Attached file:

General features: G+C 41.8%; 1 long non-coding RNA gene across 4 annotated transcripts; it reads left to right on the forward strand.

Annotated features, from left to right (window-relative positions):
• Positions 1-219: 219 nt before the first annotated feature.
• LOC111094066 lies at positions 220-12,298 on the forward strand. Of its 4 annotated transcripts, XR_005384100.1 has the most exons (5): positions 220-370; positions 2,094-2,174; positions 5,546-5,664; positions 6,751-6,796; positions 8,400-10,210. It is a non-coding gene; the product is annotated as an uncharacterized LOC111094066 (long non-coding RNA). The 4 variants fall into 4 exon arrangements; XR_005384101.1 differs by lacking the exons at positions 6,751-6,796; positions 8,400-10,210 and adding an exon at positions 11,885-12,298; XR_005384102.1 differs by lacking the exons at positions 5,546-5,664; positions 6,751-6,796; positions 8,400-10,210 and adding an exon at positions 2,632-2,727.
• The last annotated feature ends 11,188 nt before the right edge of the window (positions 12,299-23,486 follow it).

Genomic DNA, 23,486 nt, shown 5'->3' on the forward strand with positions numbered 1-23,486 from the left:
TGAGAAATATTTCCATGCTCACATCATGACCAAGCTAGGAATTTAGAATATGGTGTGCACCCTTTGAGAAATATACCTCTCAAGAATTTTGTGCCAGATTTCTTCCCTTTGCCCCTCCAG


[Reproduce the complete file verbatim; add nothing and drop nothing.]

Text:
General features: G+C 41.8%; 1 long non-coding RNA gene across 4 annotated transcripts; it reads left to right on the forward strand.

Annotated features, from left to right (window-relative positions):
• Positions 1-219: 219 nt before the first annotated feature.
• LOC111094066 lies at positions 220-12,298 on the forward strand. Of its 4 annotated transcripts, XR_005384100.1 has the most exons (5): positions 220-370; positions 2,094-2,174; positions 5,546-5,664; positions 6,751-6,796; positions 8,400-10,210. It is a non-coding gene; the product is annotated as an uncharacterized LOC111094066 (long non-coding RNA). The 4 variants fall into 4 exon arrangements; XR_005384101.1 differs by lacking the exons at positions 6,751-6,796; positions 8,400-10,210 and adding an exon at positions 11,885-12,298; XR_005384102.1 differs by lacking the exons at positions 5,546-5,664; positions 6,751-6,796; positions 8,400-10,210 and adding an exon at positions 2,632-2,727.
• The last annotated feature ends 11,188 nt before the right edge of the window (positions 12,299-23,486 follow it).

Genomic DNA, 23,486 nt, shown 5'->3' on the forward strand with positions numbered 1-23,486 from the left:
TGAGAAATATTTCCATGCTCACATCATGACCAAGCTAGGAATTTAGAATATGGTGTGCACCCTTTGAGAAATATACCTCTCAAGAATTTTGTGCCAGATTTCTTCCCTTTGCCCCTCCAG